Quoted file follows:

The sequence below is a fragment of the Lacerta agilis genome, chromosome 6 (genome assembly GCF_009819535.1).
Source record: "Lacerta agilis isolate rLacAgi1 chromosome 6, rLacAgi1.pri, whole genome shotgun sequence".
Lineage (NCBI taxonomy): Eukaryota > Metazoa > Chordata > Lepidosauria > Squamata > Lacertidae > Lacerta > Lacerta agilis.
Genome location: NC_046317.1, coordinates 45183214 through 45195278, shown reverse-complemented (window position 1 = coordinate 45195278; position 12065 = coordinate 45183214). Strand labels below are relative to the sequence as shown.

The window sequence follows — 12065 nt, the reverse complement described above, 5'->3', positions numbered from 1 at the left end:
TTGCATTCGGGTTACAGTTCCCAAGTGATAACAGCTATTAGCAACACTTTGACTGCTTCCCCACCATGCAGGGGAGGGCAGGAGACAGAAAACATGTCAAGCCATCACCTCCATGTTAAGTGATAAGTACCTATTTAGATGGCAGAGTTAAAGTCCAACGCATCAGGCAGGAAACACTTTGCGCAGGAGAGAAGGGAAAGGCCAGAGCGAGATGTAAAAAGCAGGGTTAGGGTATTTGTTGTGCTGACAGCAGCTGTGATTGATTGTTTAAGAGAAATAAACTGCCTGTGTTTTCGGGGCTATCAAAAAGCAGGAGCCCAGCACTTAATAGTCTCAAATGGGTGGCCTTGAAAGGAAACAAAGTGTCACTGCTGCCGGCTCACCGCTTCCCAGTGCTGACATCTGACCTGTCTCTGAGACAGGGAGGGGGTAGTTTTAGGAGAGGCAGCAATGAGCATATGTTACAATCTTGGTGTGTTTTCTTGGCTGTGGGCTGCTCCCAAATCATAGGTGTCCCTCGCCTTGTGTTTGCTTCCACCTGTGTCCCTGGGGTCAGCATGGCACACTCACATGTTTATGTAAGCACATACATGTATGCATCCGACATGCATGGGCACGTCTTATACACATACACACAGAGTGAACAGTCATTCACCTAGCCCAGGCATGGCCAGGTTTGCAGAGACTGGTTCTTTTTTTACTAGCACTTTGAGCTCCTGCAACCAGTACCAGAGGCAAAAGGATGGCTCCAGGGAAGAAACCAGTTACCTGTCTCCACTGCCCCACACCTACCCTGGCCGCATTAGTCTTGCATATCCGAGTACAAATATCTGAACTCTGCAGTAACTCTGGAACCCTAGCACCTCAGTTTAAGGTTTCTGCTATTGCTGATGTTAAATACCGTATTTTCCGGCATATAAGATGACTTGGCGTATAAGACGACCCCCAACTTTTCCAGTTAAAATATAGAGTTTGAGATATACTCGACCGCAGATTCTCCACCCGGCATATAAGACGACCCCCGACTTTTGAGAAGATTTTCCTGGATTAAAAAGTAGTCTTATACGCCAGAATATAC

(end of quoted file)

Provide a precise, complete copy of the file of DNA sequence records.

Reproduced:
The sequence below is a fragment of the Lacerta agilis genome, chromosome 6 (genome assembly GCF_009819535.1).
Source record: "Lacerta agilis isolate rLacAgi1 chromosome 6, rLacAgi1.pri, whole genome shotgun sequence".
Lineage (NCBI taxonomy): Eukaryota > Metazoa > Chordata > Lepidosauria > Squamata > Lacertidae > Lacerta > Lacerta agilis.
Genome location: NC_046317.1, coordinates 45183214 through 45195278, shown reverse-complemented (window position 1 = coordinate 45195278; position 12065 = coordinate 45183214). Strand labels below are relative to the sequence as shown.

The window sequence follows — 12065 nt, the reverse complement described above, 5'->3', positions numbered from 1 at the left end:
TTGCATTCGGGTTACAGTTCCCAAGTGATAACAGCTATTAGCAACACTTTGACTGCTTCCCCACCATGCAGGGGAGGGCAGGAGACAGAAAACATGTCAAGCCATCACCTCCATGTTAAGTGATAAGTACCTATTTAGATGGCAGAGTTAAAGTCCAACGCATCAGGCAGGAAACACTTTGCGCAGGAGAGAAGGGAAAGGCCAGAGCGAGATGTAAAAAGCAGGGTTAGGGTATTTGTTGTGCTGACAGCAGCTGTGATTGATTGTTTAAGAGAAATAAACTGCCTGTGTTTTCGGGGCTATCAAAAAGCAGGAGCCCAGCACTTAATAGTCTCAAATGGGTGGCCTTGAAAGGAAACAAAGTGTCACTGCTGCCGGCTCACCGCTTCCCAGTGCTGACATCTGACCTGTCTCTGAGACAGGGAGGGGGTAGTTTTAGGAGAGGCAGCAATGAGCATATGTTACAATCTTGGTGTGTTTTCTTGGCTGTGGGCTGCTCCCAAATCATAGGTGTCCCTCGCCTTGTGTTTGCTTCCACCTGTGTCCCTGGGGTCAGCATGGCACACTCACATGTTTATGTAAGCACATACATGTATGCATCCGACATGCATGGGCACGTCTTATACACATACACACAGAGTGAACAGTCATTCACCTAGCCCAGGCATGGCCAGGTTTGCAGAGACTGGTTCTTTTTTTACTAGCACTTTGAGCTCCTGCAACCAGTACCAGAGGCAAAAGGATGGCTCCAGGGAAGAAACCAGTTACCTGTCTCCACTGCCCCACACCTACCCTGGCCGCATTAGTCTTGCATATCCGAGTACAAATATCTGAACTCTGCAGTAACTCTGGAACCCTAGCACCTCAGTTTAAGGTTTCTGCTATTGCTGATGTTAAATACCGTATTTTCCGGCATATAAGATGACTTGGCGTATAAGACGACCCCCAACTTTTCCAGTTAAAATATAGAGTTTGAGATATACTCGACCGCAGATTCTCCACCCGGCATATAAGACGACCCCCGACTTTTGAGAAGATTTTCCTGGATTAAAAAGTAGTCTTATACGCCAGAATATAC